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Binary Individual Recognition in Lysmata Debelius (Decapoda: Hippolytidae) under Laboratory Conditions

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Abstract Lysmata debelius is a territorial species, characterised by forming long-term pair bonds between individuals. This species is popular in the aquarium trade, and although it has culture potential it is not yet raised on a commercial scale. These coral reef inhabitants are considered to be key species in the natural habitat, and their culture is of conservation interest. One of the main causes of death in captivity is due to a disturbance of the pair bond, which results in one individual killing the other. However, the factors that induce this behaviour are not understood. A three-chambered apparatus was constructed to test binary individual recognition. One individual from a pair and one outsider (a stranger), both in similar reproductive state and size, were placed in different chambers. The other individual of the pair was placed in the remaining space, and its behaviour continuously recorded with a video camera during 3 h. The number of visits and the total time spent in the chamber of its mate over a 30-min interval, analysed with a two-way ANOVA, were significantly higher than for the time spent in the stranger's chamber. These results suggest that Lysmata debelius is able to distinguish a partner from a stranger, and this ability appears to remain for at least 3 h after separation.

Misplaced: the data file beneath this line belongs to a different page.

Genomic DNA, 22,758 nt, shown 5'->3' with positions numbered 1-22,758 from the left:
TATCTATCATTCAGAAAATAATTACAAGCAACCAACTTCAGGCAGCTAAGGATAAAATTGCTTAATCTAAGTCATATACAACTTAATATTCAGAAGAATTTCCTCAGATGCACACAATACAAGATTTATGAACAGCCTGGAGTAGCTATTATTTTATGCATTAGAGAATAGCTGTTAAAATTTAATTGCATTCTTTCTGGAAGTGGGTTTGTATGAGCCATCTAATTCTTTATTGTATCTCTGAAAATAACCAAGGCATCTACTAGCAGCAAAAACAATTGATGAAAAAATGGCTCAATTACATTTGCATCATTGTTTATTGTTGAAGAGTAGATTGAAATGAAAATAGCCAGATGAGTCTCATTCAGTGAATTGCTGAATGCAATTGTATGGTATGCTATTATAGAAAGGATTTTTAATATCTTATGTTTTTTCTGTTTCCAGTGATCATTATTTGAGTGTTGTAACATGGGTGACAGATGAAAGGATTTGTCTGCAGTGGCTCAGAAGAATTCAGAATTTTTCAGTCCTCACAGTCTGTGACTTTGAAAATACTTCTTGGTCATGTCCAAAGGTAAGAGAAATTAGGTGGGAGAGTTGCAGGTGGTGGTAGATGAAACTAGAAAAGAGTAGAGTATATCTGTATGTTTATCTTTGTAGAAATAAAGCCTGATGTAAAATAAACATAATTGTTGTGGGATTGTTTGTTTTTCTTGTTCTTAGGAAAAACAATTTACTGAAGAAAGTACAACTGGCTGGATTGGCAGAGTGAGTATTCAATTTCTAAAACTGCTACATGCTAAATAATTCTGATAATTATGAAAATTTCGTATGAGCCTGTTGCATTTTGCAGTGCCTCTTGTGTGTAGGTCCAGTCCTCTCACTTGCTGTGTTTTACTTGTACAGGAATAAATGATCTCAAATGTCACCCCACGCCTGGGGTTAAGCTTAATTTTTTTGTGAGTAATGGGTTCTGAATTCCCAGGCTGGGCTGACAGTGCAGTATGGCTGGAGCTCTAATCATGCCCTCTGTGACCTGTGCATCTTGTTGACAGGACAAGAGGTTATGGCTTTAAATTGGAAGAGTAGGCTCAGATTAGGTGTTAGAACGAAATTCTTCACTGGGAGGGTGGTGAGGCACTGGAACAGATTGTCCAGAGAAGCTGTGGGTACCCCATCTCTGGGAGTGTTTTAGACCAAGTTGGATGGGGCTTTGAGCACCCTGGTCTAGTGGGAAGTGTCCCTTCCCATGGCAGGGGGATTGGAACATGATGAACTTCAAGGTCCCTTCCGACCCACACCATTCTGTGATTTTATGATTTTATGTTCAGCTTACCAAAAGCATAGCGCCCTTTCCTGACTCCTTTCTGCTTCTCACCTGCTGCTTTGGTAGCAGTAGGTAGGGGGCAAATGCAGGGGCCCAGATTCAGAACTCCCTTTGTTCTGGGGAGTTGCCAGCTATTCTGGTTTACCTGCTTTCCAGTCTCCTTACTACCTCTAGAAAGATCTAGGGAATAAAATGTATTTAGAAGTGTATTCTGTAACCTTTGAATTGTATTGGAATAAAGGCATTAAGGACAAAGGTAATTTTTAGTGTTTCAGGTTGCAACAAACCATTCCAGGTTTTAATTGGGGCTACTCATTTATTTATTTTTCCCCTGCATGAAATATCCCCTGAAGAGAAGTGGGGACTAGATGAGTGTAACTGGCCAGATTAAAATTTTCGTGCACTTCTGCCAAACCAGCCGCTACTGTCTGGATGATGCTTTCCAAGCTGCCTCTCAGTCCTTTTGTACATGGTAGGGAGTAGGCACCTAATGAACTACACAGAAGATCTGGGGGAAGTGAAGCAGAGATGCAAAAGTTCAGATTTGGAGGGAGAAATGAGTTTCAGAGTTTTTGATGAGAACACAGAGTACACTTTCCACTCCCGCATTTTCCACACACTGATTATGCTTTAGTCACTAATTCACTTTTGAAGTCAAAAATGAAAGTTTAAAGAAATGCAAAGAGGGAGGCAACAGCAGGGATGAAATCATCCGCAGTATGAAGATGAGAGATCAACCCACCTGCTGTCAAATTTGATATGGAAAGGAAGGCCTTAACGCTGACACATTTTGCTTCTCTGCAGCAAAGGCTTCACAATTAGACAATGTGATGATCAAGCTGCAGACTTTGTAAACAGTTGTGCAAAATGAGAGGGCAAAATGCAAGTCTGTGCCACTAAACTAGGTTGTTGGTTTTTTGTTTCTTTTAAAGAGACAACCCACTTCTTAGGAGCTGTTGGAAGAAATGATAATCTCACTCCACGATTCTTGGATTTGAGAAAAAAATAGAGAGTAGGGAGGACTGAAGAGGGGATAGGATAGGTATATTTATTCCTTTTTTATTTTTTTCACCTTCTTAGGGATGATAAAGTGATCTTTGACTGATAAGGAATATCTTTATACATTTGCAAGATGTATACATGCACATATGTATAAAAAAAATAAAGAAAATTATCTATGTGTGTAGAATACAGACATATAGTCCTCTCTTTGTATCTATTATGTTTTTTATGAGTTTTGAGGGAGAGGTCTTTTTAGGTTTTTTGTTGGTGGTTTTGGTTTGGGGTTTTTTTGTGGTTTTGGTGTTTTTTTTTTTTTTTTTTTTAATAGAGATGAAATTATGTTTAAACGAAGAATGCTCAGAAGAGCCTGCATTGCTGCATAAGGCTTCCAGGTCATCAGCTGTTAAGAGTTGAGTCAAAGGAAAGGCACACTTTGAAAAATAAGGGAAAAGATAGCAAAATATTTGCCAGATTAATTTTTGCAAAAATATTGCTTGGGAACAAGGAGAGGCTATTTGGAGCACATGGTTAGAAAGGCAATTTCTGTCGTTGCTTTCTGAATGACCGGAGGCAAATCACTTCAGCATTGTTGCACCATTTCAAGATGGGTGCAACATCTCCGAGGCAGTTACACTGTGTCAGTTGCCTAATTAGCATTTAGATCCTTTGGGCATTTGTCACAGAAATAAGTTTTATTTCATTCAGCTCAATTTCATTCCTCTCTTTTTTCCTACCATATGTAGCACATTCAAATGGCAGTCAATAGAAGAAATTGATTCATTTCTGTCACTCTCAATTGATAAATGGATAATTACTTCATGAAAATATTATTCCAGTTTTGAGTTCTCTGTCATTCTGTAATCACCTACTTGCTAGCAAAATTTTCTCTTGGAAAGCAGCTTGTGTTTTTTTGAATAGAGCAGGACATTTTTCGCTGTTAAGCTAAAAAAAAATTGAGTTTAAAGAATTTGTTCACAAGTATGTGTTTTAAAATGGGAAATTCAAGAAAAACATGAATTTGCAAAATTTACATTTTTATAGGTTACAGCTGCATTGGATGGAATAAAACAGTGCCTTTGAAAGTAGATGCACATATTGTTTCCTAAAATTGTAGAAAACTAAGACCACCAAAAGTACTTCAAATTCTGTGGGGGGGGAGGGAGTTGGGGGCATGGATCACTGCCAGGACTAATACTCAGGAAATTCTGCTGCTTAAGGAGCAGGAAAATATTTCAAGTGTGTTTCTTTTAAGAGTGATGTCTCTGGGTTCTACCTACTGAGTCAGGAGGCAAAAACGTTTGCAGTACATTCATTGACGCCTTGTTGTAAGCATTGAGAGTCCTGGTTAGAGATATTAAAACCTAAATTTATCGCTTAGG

Affiliations: 1: c School of Ocean Sciences, University of Wales, Menai Bridge, Anglesey, LL59 5EY, United Kingdom


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